Beijing’s municipal government is urgently calling for a comeback of the old-school bicycle. In June of last year, 2,000 public bikes appeared in two downtown districts in Beijing.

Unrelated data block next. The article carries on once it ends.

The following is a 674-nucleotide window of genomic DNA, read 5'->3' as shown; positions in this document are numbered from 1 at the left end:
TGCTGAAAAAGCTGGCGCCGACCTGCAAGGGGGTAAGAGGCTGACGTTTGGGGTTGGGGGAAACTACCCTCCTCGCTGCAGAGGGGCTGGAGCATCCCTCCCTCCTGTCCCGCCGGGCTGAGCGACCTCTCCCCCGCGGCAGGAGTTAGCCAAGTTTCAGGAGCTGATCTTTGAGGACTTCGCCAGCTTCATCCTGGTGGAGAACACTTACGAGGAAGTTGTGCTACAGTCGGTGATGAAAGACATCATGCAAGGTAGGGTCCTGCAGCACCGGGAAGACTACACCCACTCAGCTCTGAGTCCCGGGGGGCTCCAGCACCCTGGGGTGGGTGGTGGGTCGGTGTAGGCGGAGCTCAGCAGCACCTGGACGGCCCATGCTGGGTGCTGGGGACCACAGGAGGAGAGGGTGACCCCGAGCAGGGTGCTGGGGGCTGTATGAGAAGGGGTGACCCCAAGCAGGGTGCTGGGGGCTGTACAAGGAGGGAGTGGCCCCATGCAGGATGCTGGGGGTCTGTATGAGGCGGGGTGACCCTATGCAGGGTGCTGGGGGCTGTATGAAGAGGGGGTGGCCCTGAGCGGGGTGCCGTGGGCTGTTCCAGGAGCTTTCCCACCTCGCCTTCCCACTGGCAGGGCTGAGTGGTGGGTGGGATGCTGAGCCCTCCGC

The cycling scheme is intended to fill gaps in Beijing’s public transit network, reduce congestion, and improve air quality. But to any Beijinger who once saw the upgrade from bikes to cars as an iconic step-up into the middle-class ranks, this program is an ironic reminder of the country’s blind pursuit of GDP growth. It is an example of the government’s lack of foresight in dealing with the side effects of economic policies: When tax reductions and cash subsidies were issued in 2009 to stimulate automobile consumption, the government probably didn’t expect citizens to hoard 1.6 million new cars in just two years and completely clog Beijing’s roads. New regulations had to be adopted to limit the number of cars. And now, the city government is betting on the public bicycles, an increasingly popular choice of transportation in cosmopolitan cities such as Paris and New York, and in domestic cities such as Hangzhou, where 70,000 bikes are rented 260,000 times daily.